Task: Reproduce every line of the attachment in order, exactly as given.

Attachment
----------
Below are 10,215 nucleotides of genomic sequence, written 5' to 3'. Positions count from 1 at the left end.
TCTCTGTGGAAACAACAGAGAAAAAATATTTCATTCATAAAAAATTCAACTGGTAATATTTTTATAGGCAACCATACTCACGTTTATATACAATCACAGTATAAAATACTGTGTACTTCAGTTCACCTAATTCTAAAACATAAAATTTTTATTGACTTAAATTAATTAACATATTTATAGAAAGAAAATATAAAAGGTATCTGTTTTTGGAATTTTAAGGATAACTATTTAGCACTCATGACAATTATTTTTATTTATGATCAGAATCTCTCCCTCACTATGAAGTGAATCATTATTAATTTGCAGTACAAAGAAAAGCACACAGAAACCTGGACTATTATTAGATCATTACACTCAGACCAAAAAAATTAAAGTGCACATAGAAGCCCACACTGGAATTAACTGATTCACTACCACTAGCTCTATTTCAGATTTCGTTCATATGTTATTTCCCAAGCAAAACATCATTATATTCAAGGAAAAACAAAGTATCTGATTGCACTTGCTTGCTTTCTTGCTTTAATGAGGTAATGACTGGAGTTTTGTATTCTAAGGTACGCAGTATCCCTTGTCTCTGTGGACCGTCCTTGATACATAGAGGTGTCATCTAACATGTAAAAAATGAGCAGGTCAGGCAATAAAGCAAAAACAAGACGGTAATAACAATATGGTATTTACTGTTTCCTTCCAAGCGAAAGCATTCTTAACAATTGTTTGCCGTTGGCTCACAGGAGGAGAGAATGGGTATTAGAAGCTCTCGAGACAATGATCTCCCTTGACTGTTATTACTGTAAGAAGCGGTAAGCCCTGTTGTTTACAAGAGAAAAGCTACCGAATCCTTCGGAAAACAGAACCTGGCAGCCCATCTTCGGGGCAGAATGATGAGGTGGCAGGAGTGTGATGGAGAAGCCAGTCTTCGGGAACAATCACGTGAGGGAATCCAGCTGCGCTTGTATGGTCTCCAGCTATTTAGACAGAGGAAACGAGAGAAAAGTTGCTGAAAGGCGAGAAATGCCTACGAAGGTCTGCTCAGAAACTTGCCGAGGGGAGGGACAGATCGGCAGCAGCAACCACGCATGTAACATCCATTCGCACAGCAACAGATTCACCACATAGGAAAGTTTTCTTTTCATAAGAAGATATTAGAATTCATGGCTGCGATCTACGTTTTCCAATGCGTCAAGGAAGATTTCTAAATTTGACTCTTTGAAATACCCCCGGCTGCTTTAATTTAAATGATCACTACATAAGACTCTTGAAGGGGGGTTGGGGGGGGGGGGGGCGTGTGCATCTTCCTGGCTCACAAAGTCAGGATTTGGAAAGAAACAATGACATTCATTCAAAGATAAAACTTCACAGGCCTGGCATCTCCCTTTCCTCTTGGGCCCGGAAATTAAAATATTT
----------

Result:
Below are 10,215 nucleotides of genomic sequence, written 5' to 3'. Positions count from 1 at the left end.
TCTCTGTGGAAACAACAGAGAAAAAATATTTCATTCATAAAAAATTCAACTGGTAATATTTTTATAGGCAACCATACTCACGTTTATATACAATCACAGTATAAAATACTGTGTACTTCAGTTCACCTAATTCTAAAACATAAAATTTTTATTGACTTAAATTAATTAACATATTTATAGAAAGAAAATATAAAAGGTATCTGTTTTTGGAATTTTAAGGATAACTATTTAGCACTCATGACAATTATTTTTATTTATGATCAGAATCTCTCCCTCACTATGAAGTGAATCATTATTAATTTGCAGTACAAAGAAAAGCACACAGAAACCTGGACTATTATTAGATCATTACACTCAGACCAAAAAAATTAAAGTGCACATAGAAGCCCACACTGGAATTAACTGATTCACTACCACTAGCTCTATTTCAGATTTCGTTCATATGTTATTTCCCAAGCAAAACATCATTATATTCAAGGAAAAACAAAGTATCTGATTGCACTTGCTTGCTTTCTTGCTTTAATGAGGTAATGACTGGAGTTTTGTATTCTAAGGTACGCAGTATCCCTTGTCTCTGTGGACCGTCCTTGATACATAGAGGTGTCATCTAACATGTAAAAAATGAGCAGGTCAGGCAATAAAGCAAAAACAAGACGGTAATAACAATATGGTATTTACTGTTTCCTTCCAAGCGAAAGCATTCTTAACAATTGTTTGCCGTTGGCTCACAGGAGGAGAGAATGGGTATTAGAAGCTCTCGAGACAATGATCTCCCTTGACTGTTATTACTGTAAGAAGCGGTAAGCCCTGTTGTTTACAAGAGAAAAGCTACCGAATCCTTCGGAAAACAGAACCTGGCAGCCCATCTTCGGGGCAGAATGATGAGGTGGCAGGAGTGTGATGGAGAAGCCAGTCTTCGGGAACAATCACGTGAGGGAATCCAGCTGCGCTTGTATGGTCTCCAGCTATTTAGACAGAGGAAACGAGAGAAAAGTTGCTGAAAGGCGAGAAATGCCTACGAAGGTCTGCTCAGAAACTTGCCGAGGGGAGGGACAGATCGGCAGCAGCAACCACGCATGTAACATCCATTCGCACAGCAACAGATTCACCACATAGGAAAGTTTTCTTTTCATAAGAAGATATTAGAATTCATGGCTGCGATCTACGTTTTCCAATGCGTCAAGGAAGATTTCTAAATTTGACTCTTTGAAATACCCCCGGCTGCTTTAATTTAAATGATCACTACATAAGACTCTTGAAGGGGGGTTGGGGGGGGGGGGGGCGTGTGCATCTTCCTGGCTCACAAAGTCAGGATTTGGAAAGAAACAATGACATTCATTCAAAGATAAAACTTCACAGGCCTGGCATCTCCCTTTCCTCTTGGGCCCGGAAATTAAAATATTT